Yangon: A City-Sized Time Capsule

Asia, Myanmar

Yangon City Hall

Dark-colored mountains covered in mist emerge from afar. Green rice paddies stretch as far as my eyes can see. Tiny glimmering golden pagodas mark some spots amidst the green tapestry. No skyscrapers, only houses and other low-rise structures.

When the plane landed on the runway of Yangon International Airport, it was quite a surreal feeling for me. Finally I made it here, a country which has been under isolation for decades, a country that occasionally makes the international headlines, but always for bad things. It is Myanmar. To begin with everything, let us go through the naming issue first: Myanmar or Burma? Yangon or Rangoon? During British colonial rule, the name of this particular corner of the world was Burma, after Bamar, the ethnic majority who dwell the area. However, after its independence from the British Empire, other ethnic groups also found the state of Burma a place to flourish. Despite the fact, it was not until 1989, a year after the military junta took over the country from the authoritarian civilian government, the country got its new name: Myanmar. However, a number of governments of foreign countries opt for Burma to name the country, but some others choose to use the new name. Now about the name of the country’s biggest city which is much simpler than the country’s name conundrum. As with other British colonies who had their names anglicized (Bombay for Mumbai, Calcutta for Kolkata, etc), Rangoon is an anglicized version of Yangon. For me myself, I choose to use Myanmar for the country, Burmese for anything related to the country and Yangon for its biggest city.

Sule Pagoda

Apart from the naming confusion, the country itself has always been considered as one of the most authoritarian countries in the world. But if you keep on updating the news, there has been some unprecedented yet surprisingly good news for the last few months. It all started with the first election in decades to form a civilian government which was seen with skepticism since many of the former military generals were the ones running for seats. However, after the new government was formed they started doing rather radical reforms: releasing Aung San Suu Kyi from house arrest and letting her run for the upcoming by-election, loosing control over the media (previously no media ever dared to put Aung San Suu Kyi’s photographs on its front page), releasing some political prisoners, postponing a dam project which potentially damages the environment, and the list goes on. Nonetheless, having heard so many good news from the country recently, we still have to wait and monitor closely to ensure things do get better for longer term.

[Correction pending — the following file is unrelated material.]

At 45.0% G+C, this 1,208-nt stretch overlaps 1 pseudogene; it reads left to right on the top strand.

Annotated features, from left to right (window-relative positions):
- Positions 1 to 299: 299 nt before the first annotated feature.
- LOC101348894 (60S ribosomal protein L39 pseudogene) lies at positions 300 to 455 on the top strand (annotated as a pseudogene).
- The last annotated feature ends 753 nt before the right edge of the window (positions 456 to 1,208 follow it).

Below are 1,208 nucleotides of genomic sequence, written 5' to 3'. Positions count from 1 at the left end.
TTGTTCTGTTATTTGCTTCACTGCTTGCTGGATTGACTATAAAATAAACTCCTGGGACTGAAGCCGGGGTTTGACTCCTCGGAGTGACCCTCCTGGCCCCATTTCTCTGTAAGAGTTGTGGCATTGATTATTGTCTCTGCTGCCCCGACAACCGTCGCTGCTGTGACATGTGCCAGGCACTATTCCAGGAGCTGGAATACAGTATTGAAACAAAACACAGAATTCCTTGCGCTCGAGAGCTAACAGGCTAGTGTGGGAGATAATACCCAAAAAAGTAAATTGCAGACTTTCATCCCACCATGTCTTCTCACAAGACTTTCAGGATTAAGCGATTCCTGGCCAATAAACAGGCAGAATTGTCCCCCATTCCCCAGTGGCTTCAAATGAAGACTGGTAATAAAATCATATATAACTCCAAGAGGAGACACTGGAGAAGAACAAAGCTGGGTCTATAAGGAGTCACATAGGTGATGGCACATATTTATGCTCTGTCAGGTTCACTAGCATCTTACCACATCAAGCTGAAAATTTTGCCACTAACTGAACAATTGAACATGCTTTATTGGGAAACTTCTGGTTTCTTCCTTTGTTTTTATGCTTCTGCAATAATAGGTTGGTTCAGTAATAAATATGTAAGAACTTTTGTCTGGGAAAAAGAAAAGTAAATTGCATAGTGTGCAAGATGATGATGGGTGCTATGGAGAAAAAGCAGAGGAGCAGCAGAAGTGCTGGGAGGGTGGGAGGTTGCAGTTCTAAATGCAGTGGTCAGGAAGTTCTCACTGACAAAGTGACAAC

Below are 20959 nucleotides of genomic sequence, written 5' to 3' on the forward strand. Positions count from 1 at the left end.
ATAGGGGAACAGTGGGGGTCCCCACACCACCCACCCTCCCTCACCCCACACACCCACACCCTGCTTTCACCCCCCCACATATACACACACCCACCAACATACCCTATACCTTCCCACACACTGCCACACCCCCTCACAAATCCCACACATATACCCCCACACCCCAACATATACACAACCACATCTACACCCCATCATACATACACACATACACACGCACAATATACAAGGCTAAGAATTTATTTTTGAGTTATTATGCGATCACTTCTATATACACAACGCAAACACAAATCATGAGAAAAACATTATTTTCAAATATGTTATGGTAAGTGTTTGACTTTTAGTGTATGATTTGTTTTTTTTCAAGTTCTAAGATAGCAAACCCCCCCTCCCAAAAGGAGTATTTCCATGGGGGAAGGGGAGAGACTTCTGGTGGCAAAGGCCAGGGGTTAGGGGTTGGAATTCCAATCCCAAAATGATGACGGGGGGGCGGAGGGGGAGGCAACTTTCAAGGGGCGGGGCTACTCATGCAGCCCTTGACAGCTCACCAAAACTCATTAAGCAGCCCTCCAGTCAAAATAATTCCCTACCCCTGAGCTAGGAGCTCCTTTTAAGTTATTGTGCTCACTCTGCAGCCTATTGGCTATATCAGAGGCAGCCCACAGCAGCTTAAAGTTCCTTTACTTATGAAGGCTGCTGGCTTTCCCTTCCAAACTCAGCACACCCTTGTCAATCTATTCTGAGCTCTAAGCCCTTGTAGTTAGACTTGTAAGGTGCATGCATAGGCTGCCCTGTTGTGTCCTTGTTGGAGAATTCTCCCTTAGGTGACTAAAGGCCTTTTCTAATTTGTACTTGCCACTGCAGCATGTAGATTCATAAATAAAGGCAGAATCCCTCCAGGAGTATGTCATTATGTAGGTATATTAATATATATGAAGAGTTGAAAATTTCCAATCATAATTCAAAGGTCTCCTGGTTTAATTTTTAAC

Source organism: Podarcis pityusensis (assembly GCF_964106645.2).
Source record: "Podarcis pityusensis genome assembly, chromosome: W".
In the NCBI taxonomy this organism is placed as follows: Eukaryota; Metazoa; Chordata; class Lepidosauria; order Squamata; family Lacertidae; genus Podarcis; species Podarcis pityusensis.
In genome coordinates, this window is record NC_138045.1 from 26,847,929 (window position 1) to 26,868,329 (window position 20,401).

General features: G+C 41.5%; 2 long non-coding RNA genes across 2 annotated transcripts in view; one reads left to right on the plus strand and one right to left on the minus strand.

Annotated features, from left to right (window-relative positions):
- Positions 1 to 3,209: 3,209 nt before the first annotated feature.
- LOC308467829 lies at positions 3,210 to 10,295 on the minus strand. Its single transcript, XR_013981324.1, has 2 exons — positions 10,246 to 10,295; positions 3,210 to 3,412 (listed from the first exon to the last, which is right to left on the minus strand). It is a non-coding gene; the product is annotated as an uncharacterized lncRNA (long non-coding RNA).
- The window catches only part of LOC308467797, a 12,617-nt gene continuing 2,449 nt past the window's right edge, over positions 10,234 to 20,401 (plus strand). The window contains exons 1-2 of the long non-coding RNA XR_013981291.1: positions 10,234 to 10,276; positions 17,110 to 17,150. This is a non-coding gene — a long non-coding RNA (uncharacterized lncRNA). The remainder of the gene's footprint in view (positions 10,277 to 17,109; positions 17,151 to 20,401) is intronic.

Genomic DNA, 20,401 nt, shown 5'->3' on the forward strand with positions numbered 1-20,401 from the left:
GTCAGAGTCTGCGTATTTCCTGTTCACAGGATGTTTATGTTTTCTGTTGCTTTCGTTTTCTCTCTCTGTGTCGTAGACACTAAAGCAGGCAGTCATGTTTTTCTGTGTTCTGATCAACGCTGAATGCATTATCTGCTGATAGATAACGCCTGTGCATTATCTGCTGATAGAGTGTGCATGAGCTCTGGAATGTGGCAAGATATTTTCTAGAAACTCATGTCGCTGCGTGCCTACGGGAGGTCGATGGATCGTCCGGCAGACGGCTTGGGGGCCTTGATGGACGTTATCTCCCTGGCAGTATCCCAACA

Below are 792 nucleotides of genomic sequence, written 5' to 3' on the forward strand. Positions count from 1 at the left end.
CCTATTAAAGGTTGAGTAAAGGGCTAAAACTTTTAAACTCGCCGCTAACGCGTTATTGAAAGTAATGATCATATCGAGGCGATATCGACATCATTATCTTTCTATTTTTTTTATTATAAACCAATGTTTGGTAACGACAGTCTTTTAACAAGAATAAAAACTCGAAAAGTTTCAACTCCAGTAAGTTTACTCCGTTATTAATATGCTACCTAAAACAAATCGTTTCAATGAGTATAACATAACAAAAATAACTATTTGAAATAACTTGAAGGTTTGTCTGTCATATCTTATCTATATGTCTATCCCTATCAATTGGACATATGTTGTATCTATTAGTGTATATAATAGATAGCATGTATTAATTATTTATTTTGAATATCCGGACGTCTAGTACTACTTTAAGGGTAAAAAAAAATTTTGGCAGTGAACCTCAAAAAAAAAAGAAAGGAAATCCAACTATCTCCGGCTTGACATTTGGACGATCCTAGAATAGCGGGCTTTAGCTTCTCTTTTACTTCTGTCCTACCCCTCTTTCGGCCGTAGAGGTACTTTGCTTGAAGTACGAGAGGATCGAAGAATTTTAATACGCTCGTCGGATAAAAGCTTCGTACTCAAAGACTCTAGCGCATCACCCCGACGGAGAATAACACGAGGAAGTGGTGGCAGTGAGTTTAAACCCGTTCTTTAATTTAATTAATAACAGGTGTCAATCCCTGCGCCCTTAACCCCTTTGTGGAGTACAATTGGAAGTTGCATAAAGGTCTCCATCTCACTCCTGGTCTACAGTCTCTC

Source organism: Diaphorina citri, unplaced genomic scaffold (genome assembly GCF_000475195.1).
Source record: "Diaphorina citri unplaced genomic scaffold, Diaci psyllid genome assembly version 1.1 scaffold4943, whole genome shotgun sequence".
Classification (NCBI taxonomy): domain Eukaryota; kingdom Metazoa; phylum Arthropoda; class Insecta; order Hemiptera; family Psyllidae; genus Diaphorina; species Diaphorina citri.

A Beautiful Old Building around Sule Paya

Yangon High Court

Yangon itself is one of the most fascinating yet bizzare cities that I have ever been to. As soon as leaving the sleek and modern airport, I instantly noticed old cars on the streets which many of them were manufactured far before I was born. Another sight that caught my attention was the piece of cloth, called longyi, which is still worn by most Burmese men, while the women still wear yellowish traditional make-up as sun-protector. But to get a very true feeling of how the city defines itself, go to Sule Paya which acts as the focal point of the city. Located in old British colonial neighborhood with grid-style streets stretching blocks away, Sule Paya with the 2,200 years old Sule Pagoda right at the center of it where oldies live side by side with new things is the perfect place to start exploring the city. I looked around and got the perception that many things have not changed here since British colonial rule. However, signs of modernization do appear everywhere, one of them being a flashy large LCD screen just around Sakura Tower (one of the city’s limited skyscrapers). However, for me the city feels like a time capsule in itself.

A Vintage Mazda

A Street Vendor Surrounded by Pigeons

Yangon Truly is A Haven for Birds

A Corner around Sule Paya

A visit to a new country would not be complete without trying local dishes, hence the reason for me to try some. First was Mohinga (I still cannot say it the way local people do which sounds like mo-hee-waa) which is a dish of rice noodles with fish gravy, vegetables and lemon. For the drink, I had a cup of local tea which is very intense in flavor and dark in color but has a hint of honey which gives a lighter note to the tea. I also tried Nangyi salad which looks like the Burmese version of spaghetti.


Nangyi Salad

Downtown Yangon is quite walkable actually. I always walked everywhere I went, including to Sule Paya, the train station, Bogyoke market, Kandawgyi Lake where the replica of Karaweik (Burmese royal barge) is located, even to Shwedagon Paya (more on this on another post). But mind you that they are not close to each other either. However, if you do have plenty of time then I suggest the walk. Generally I feel very safe walking around Yangon by myself, even at night. But common sense is always the best thing to have anywhere you travel.

Souvenirs at Bogyoke Market

An Abandoned Old Building Near Bogyoke Market

Yangon Central Railway Station

A Replica of Karaweik (Burmese Royal Barge) at Kandawgyi Lake

However, in this trip I did not manage to go to Bagan as previously planned due to time constraints and limited flight availability. Hence it will be a reason for me to pay this country another visit one day in the future, which it truly deserves.

Related Post: Shwedagon: More Than Just Another Pagoda

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Based in Jakarta, always curious about the world, always fascinated by ancient temples, easily pleased by food.